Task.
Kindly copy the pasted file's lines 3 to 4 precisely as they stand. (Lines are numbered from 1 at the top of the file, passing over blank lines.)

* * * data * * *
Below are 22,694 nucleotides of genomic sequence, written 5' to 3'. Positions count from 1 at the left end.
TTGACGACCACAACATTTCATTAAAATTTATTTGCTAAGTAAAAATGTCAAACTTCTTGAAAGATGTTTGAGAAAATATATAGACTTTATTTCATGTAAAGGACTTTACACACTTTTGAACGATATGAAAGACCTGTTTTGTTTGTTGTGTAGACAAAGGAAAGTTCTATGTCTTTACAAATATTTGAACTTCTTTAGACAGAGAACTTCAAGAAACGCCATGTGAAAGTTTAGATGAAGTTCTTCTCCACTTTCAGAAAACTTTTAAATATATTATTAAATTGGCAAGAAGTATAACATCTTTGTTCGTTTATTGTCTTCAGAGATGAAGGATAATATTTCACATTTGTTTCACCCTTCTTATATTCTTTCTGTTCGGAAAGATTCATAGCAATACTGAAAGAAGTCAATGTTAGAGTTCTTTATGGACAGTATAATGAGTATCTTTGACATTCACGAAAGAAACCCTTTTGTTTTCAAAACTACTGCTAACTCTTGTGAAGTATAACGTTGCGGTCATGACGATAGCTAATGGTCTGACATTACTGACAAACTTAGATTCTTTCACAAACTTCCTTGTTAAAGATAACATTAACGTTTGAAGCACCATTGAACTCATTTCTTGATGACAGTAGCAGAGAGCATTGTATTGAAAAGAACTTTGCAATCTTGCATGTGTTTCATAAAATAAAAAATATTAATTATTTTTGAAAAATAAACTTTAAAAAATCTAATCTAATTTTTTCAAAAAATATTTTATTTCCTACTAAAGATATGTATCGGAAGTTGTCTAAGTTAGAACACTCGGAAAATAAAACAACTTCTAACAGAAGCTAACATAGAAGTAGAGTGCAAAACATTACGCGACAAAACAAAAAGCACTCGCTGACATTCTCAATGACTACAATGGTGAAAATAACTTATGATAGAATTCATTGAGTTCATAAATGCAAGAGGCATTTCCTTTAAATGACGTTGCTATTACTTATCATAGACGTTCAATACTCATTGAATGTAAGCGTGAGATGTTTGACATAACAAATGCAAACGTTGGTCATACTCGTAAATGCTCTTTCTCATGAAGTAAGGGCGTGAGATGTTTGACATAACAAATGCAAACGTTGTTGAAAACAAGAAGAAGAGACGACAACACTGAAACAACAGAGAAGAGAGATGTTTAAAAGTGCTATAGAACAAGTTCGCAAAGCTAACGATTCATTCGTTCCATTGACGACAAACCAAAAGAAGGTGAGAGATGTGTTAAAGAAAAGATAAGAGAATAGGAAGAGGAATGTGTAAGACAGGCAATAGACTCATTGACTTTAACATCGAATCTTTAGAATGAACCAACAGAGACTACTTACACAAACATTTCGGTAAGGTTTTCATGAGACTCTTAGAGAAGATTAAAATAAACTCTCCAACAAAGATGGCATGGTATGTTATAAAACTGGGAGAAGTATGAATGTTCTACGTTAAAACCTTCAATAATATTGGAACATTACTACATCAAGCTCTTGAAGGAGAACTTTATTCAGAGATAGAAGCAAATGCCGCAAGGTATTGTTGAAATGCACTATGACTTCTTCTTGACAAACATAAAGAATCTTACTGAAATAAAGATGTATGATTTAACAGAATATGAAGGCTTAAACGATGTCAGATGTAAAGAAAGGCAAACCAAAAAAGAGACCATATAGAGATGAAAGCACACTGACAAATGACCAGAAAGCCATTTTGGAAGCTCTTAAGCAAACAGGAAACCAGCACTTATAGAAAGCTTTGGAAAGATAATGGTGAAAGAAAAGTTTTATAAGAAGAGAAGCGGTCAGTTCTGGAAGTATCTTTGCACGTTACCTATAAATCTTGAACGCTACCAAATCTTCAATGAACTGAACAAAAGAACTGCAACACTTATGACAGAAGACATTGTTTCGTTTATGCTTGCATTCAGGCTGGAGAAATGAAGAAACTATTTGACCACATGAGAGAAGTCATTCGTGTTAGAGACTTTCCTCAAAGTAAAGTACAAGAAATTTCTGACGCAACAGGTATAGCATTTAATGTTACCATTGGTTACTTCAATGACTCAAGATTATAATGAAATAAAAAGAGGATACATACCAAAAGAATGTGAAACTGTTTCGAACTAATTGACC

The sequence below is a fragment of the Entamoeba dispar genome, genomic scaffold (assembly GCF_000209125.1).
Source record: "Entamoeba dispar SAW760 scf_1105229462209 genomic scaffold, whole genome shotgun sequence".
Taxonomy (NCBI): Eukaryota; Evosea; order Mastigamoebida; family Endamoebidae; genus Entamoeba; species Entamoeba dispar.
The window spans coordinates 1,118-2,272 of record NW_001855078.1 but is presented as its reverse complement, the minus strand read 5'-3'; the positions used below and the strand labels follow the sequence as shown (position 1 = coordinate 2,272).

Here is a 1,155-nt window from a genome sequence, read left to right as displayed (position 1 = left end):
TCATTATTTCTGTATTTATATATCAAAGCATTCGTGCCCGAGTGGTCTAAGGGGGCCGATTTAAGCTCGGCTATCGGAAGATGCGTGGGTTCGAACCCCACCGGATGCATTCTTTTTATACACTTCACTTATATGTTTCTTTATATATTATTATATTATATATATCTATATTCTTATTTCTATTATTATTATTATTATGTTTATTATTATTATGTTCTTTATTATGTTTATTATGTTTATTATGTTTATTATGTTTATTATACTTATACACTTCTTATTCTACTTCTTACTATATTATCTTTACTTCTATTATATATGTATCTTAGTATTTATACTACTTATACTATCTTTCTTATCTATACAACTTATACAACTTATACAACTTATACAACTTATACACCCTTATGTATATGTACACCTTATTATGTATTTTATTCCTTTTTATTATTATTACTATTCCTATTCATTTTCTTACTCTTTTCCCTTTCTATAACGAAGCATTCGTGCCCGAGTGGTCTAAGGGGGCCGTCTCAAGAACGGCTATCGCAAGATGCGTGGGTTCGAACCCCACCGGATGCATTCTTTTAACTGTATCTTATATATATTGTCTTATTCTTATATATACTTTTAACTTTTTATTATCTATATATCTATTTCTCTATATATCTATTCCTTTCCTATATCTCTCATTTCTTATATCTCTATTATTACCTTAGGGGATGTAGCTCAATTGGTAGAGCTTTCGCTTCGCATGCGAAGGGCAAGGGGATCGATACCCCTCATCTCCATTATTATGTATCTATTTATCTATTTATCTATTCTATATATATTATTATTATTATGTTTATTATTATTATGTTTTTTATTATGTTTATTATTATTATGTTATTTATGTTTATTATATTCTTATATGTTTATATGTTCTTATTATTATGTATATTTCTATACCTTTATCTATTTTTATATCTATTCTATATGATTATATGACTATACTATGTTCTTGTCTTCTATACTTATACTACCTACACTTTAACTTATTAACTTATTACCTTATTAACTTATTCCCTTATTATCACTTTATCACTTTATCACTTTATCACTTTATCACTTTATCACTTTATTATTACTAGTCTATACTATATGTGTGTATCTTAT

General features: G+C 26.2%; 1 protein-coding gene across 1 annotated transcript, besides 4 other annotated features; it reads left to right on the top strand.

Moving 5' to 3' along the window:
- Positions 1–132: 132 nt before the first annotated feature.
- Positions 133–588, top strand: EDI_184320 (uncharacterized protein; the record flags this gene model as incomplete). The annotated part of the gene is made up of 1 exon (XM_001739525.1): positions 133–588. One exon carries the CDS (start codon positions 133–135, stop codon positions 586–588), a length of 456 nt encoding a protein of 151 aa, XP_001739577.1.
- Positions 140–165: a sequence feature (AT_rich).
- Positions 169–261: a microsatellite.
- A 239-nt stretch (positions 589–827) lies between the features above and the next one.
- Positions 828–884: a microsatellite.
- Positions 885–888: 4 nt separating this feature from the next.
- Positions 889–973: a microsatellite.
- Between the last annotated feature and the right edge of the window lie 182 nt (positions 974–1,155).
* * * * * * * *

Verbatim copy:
The sequence below is a fragment of the Entamoeba dispar genome, genomic scaffold (assembly GCF_000209125.1).
Source record: "Entamoeba dispar SAW760 scf_1105229462209 genomic scaffold, whole genome shotgun sequence".